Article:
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Regulators identify potential causes of E. coli outbreaks linked to lettuce

Romaine lettuce 2022.jpg

Scientists from FDA and USDA are making substantial headway understanding what may be contributing to outbreaks of E. coli O157:H7 linked to bagged romaine lettuce, according to FDA.

Findings in a recently published study disclosed “season, and lettuce shelf life, can influence the bacterial communities and behavior of E. coli O157:H7 on cut lettuce stored in modified atmosphere packaging,” FDA noted in an April 18 constituent update.

One of the study’s most significant findings showed “E. coli survived on average 5.6 times better in cold-stored packaged romaine harvested in the fall than on the same varieties harvested in late spring,” according to an April 12 news release from USDA.

Researchers were somewhat surprised to find such differences since many existing theories about the seasonality of outbreaks tied to lettuce highlight differences in the prevalence of the E. coli pathogen in the environment, according to USDA.

"While prevalence may also be involved, our results strongly indicate that fall-harvested romaine and the microbe communities it harbors have intrinsic characteristics that make them a better place for E. coli to survive in fresh-cut product,” Agricultural Research Service microbiologist Maria Brandl said in USDA’s news release.

She questioned whether these intrinsic characteristics could be manipulated through such techniques as breeding, plant physiology and microbiome engineering.

“Our observations definitely open an entire new branch of inquiry about outbreak seasonality," Brandl said.

The research team also showed microbiome present on bagged romaine changed based on season, the state of the lettuce’s deterioration and whether E. coli’s survival on lettuce was low or high, FDA added. Microbiome, FDA explained, is a community of such microorganisms as bacteria, fungi and viruses that inhabit a certain environment.

The findings were published in December in the BMC Environmental Microbiome.

In the study, researchers studied the microbiome and E. coli colonization of fresh-cut lettuce of two cultivars with long and short shelf life harvested in the spring and fall in Salinas, California. The lettuce was stored in modified atmosphere packaging (MAP) at cold and warm temperatures.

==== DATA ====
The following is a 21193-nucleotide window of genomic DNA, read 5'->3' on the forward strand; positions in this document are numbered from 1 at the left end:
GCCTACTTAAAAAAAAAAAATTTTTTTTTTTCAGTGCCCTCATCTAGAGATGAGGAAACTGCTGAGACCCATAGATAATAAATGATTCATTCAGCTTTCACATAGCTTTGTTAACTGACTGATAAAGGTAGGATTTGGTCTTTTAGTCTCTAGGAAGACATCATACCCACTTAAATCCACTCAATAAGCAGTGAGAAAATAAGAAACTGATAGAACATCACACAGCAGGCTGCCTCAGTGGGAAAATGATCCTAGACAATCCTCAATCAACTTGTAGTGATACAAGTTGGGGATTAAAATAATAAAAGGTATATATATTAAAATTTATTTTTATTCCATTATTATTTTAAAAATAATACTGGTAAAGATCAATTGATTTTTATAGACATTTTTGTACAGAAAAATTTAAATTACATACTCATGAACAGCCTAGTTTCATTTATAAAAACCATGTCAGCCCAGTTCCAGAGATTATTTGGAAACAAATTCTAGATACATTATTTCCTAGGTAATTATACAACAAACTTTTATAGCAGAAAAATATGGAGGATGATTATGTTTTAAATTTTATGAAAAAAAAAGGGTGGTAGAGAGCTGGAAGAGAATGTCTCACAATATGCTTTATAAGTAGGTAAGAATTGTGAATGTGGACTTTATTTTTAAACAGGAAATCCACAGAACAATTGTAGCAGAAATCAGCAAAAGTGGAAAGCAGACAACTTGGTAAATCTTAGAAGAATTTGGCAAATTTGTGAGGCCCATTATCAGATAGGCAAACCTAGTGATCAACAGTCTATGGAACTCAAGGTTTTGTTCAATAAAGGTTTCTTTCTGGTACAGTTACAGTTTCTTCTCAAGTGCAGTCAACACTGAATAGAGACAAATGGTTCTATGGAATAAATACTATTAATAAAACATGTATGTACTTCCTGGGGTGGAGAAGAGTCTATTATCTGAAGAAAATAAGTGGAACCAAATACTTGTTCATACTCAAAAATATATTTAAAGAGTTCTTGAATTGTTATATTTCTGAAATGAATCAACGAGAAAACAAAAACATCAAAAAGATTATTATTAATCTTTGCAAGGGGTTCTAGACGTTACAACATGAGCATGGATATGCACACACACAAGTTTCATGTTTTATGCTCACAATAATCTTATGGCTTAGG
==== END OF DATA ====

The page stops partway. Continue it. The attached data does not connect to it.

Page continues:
The lettuce processed as fresh cut product was inoculated with E. coli O157:H7 before it was packaged in MAP and stored at either cold or warm temperatures, according to FDA’s constituent update. FDA then used genomic sequencing tools to describe the microbiome composition present on the lettuce samples.

“Collectively, our findings reveal that season, lettuce shelf life, factors intrinsic to MAP storage, and cultivation practices all impact bacterial communities as well as EcO157 behavior upon its introduction into minimally processed lettuce stored in MAP,” FDA and USDA researchers wrote in their conclusions in BMC Environmental Microbiome. “We also demonstrate that the lettuce microbiome and EcO157 behavior during storage are correlated.”

FDA’s constituent update described the study as “a significant step toward closing the knowledge gaps identified in the FDA’s Leafy Greens STEC Action Plan and helping the agency and its partners to reduce foodborne illness linked to the consumption of leafy greens.”

The latter program is aimed to help prevent outbreaks caused by Shiga toxin-producing E. coli (STEC). Between 2009 and 2018, FDA and CDC identified 40 outbreaks of STEC infections in the U.S. with a confirmed or suspected connection to leafy greens, according to FDA’s Leafy Greens STEC Action Plan published in 2020.

STEC can cause such potentially life-threatening conditions as anemia, blood-clotting problems and kidney failure, FDA said.

USDA said most of the 36 outbreaks traced by CDC to lettuce between 1998 and 2019 involved romaine lettuce harvested in the fall on the California Central Coast such as in Salinas, and in late winter in Arizona and Southern California.

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